Audrey Young

Audrey Young is the New Zealand Herald’s political editor.

Russia denies claims by Georgia ministers

Georgian Prime Minister Nikoloz Gilauri said while in New Zealand that Russia had been 'buying' the support of small Pacific countries to recognise South Ossetia and Abkhazia. Photo / File
Georgian Prime Minister Nikoloz Gilauri said while in New Zealand that Russia had been 'buying' the support of small Pacific countries to recognise South Ossetia and Abkhazia. Photo / File

Claims by Georgia that Russia was corrupting the system of international relations were "absolutely inappropriate and absurd," says Russia's ambassador to New Zealand, Andrey Tatarinov.

He was responding to comments by Georgian Prime Minister Nikoloz Gilauri and Foreign Minister Grigol Vashadze made while in New Zealand that Russia had been "buying" the support of small Pacific countries to recognise South Ossetia and Abkhazia.

They declared independence from Georgia in 2008, pitting Russia and Georgia against each other in military conflict and a breakdown in their relationship.

Nauru reportedly received US$50 million after recognising them. Tuvalu has also recognised them last month. Vanuatu recognised them but then reversed its position with a change of leader but is reconsidering, the Herald understands.

Mr Tatarinov said in a statement that Russia policy was "absolutely transparent."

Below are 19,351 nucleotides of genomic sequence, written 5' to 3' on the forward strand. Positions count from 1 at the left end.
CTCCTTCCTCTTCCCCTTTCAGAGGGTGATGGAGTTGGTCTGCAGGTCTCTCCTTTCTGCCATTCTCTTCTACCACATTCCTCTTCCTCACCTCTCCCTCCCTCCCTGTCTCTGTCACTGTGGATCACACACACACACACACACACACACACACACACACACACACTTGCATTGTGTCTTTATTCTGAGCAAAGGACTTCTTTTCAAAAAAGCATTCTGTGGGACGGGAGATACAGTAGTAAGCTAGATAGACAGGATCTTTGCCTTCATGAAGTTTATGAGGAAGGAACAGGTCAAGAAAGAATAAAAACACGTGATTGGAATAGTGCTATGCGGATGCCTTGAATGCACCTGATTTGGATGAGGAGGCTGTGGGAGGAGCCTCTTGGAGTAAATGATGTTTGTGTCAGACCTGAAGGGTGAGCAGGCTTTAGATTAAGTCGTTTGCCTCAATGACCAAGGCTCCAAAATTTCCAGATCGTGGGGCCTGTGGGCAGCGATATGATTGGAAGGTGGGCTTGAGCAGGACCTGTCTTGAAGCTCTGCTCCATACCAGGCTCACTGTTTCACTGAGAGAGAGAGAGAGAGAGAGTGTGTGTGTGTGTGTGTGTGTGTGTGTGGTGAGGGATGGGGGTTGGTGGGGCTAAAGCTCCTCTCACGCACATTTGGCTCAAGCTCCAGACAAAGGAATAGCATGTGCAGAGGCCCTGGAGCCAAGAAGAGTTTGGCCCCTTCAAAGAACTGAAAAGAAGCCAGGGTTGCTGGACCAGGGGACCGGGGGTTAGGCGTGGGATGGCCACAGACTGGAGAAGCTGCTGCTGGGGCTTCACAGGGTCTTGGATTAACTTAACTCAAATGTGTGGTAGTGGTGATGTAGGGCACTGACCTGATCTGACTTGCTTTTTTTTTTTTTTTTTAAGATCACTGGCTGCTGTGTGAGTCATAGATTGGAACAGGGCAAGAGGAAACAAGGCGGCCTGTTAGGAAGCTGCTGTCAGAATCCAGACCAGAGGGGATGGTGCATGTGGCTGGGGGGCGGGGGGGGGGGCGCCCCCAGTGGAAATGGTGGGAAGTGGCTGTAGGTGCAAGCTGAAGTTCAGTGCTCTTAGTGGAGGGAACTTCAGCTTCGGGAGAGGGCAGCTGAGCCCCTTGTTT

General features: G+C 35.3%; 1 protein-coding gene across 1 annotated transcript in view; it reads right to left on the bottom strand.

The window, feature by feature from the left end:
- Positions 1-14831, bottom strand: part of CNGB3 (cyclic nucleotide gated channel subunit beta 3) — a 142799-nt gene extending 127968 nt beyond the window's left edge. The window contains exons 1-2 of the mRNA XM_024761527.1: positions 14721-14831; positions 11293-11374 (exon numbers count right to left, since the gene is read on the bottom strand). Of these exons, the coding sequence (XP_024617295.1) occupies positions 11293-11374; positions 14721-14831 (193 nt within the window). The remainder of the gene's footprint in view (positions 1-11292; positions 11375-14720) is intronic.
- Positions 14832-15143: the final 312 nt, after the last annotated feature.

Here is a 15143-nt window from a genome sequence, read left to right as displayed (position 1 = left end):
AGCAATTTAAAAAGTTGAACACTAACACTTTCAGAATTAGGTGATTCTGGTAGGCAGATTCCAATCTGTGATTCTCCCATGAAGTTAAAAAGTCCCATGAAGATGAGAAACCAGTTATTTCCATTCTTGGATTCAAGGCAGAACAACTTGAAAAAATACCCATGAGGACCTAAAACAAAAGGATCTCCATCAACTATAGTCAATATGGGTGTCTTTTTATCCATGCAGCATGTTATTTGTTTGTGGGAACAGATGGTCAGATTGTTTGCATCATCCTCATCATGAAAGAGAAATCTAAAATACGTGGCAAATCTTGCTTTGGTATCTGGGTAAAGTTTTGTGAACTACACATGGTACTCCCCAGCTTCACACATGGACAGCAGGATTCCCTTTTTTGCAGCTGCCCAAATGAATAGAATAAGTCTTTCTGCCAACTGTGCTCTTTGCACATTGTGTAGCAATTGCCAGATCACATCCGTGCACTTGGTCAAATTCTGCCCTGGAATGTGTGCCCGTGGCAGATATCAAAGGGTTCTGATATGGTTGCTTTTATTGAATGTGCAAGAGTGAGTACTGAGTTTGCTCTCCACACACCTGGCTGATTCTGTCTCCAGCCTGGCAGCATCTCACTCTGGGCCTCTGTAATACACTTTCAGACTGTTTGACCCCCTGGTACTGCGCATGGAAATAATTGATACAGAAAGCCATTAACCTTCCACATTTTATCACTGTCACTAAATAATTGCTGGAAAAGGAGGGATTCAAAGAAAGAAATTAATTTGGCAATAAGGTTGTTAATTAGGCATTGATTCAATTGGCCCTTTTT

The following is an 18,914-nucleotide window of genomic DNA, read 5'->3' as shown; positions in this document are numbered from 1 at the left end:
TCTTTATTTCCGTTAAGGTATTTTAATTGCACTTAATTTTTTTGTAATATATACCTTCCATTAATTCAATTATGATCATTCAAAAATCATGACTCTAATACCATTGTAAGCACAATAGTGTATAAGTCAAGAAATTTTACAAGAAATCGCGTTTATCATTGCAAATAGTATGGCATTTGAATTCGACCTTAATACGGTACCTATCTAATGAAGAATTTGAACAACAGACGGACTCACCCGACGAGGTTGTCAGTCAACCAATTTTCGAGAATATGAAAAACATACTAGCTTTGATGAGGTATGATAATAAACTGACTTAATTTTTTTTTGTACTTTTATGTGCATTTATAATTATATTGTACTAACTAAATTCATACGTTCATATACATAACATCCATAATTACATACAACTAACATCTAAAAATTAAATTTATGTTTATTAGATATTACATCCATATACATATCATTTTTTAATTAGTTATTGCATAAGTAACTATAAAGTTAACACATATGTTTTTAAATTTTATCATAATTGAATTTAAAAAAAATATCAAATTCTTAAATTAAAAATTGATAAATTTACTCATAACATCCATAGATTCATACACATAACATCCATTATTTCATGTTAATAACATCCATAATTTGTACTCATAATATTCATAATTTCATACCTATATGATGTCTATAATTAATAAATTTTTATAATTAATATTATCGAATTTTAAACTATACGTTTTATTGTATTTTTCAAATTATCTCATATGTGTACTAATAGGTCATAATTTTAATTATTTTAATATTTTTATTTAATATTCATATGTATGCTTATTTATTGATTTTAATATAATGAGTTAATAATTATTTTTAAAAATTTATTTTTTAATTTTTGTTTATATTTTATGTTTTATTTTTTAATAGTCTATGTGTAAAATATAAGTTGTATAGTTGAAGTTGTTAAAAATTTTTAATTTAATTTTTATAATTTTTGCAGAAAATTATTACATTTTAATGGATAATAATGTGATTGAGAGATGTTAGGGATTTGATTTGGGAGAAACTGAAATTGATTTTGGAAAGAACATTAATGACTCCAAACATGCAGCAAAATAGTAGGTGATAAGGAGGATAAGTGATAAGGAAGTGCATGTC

It was aimed at the development of mutually beneficial economic relations and strengthening of trust and mutual understanding in the region.

In that regard, statements suggesting that Russia's action corrupted international relations were "absolutely inappropriate and absurd."

The first meeting of Russian Foreign Minister Sergei Lavrov and Pacific leaders and foreign ministers had occurred on the sidelines of the United Nations General Assembly on September 22 this year.

"During the meeting, the parties discussed the possible spheres of co-operation and voiced the common interest in developing relations in the interests of ensuring stability and sustainable development in the Pacific region."

Mr Tatarinov said Russia believed "any sovereign state - big or small - including countries of the South Pacific region can determine themselves with whom they wish to establish diplomatic relations."

"Any pressure in this regard is unacceptable," he said.

Russia welcomed the start of a process of recognition of the new Transcaucasian states by the international community and was confident in its irreversibility in spite of the strong opposition of Georgia.

Meanwhile Abkhazia's ambassador to the Asia-Pacific, Juris Gulbis, who is based in Fiji, said that Vanuatu continued to recognise Abkhazia "on the basis of of the Abkhazian people to self-determination, on the basis of elected government and territory, which Georgia is disputing is theirs.

"Vanuatu maintains recognition of Abkhazia despite pressure from Australia, France and the EU."

- NZ Herald

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